Dilma’s Electoral Victory in Brazil Should Be No Surprise after Economic and Social Gains under PT Governments, CEPR Co-Director Says

October 26, 2014

IMF Recommends Changes to Prevent Future Debt Rulings like the One Against Argentina

October 7, 2014

Economists Call on Congress to Mitigate Fallout from Ruling on Argentine Debt

July 31, 2014

Haiti Aid Reform Bill “Will Be a Step in the Right Direction,” CEPR Co-Director Says

July 25, 2014

More >


The Situation of Human Rights and Democracy in Honduras Since the Elections of November 2013

December 2014, Alexander Main

Testimony Before the United States Congress Tom Lantos Human Rights Commission on Honduras
July 25, 2012, Testimony of Alexander Main before Tom Lantos Human Rights Commission, U.S. Congress

OAS: Economics, Democracy, Haiti
June 6, 2005, Remarks by Mark Weisbrot before the Organization of American States General Assembly, Meeting Between Civil Society Organizations, the Secretary General, and Heads of Delegations En español

On the State of Democracy in Venezuela
June 24, 2004, Testimony of Mark Weisbrot before the Subcommittee on Western Hemisphere, Peace Corps, and Narcotics Affairs of the Committee on Foreign Relations (Senate)

Argentina’s Economic Meltdown: Causes and Remedies
March 5, 2002, Testimony of Mark Weisbrot before the Subcommittee on International Monetary Policy and Trade of the Committee on Budget and Financial Services (House of Representatives)

Other Resources

Returning Honduras to Democratic and Constitutional Order with President Manuel Zelaya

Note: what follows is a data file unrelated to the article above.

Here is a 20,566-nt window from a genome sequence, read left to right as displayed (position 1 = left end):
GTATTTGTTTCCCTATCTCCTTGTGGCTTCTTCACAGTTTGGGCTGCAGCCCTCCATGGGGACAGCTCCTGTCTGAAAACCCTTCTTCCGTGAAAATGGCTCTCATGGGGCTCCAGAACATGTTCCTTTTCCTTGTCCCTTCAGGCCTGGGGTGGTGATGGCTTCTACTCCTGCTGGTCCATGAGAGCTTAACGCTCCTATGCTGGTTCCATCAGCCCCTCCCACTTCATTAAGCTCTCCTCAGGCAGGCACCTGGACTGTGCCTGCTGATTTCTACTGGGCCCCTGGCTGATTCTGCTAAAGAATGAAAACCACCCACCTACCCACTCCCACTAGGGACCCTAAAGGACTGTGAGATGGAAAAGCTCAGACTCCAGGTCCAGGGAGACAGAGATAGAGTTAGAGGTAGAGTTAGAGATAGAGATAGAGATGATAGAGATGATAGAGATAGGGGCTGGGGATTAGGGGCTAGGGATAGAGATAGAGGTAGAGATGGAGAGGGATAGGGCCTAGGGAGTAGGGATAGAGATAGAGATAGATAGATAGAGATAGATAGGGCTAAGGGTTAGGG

Discussion with H.E. José Manuel Zelaya Rosales, President of the Republic of Honduras, with an introduction by Mark Weisbrot and moderation by
George Washington University's Latin American and Hemispheric Studies Program 's Cynthia McClintock, September 2, 2009. (Video and Audio)

Ecuador`s Debt Audit: Implications in the Global Economic Crisis
Minister of Finance of Ecuador, María Elsa Viteri, discussed the implications of the Ecuadorian debt situation in the context of the global economic crisis, including the negative impacts of deregulation of the financial markets and the lack of appropriate established international mechanisms for auditing developing country debt. December 11, 2008.

Media Briefing: Ecuador`s Debt

Discussion with Neil Watkins, Executive Director of Jubilee USA, and CEPR Co-Director Mark Weisbrot on prospects for Ecuador`s debt default, December 10, 2008. (Audio)

Bolivia’s Democratic and Economic Changes

Discussion with Luis Arce, Bolivian Finance Minister, Carlos Villegas, Bolivian Minister of Planning and Development, and CEPR Co-Director Mark Weisbrot, October 10, 2008. (Video)

Latin America in the Post-Bush Era: What Can We Expect in the Next Phase of U.S.-Latin American Relations?
Discussion with Mark Weisbrot of CEPR and Álvaro Vargas Llosa, Senior Fellow and Director of the Center on Global Prosperity at the Independent Institute, May 29, 2008.
(Audio and Video)


IFI Watchnet
This international network connects organizations researching the international financial institutions such as the World Bank, the IMF, and regional development banks.


Neoliberalism, Globalization and Inequalities:
Consequences for Health and Quality of Life

with a chapter by Mark Weisbrot, Dean Baker and David Rosnick
Baywood Publishing Co. (2007)

Flat World, Big Gaps

Flat World, Big Gaps:
Economic Liberalization, Globalization, Poverty And Inequality
with a chapter by Mark Weisbrot, Dean Baker, and David Rosnick, and a chapter co-authored by Heather Boushey
(forthcoming in May 2007)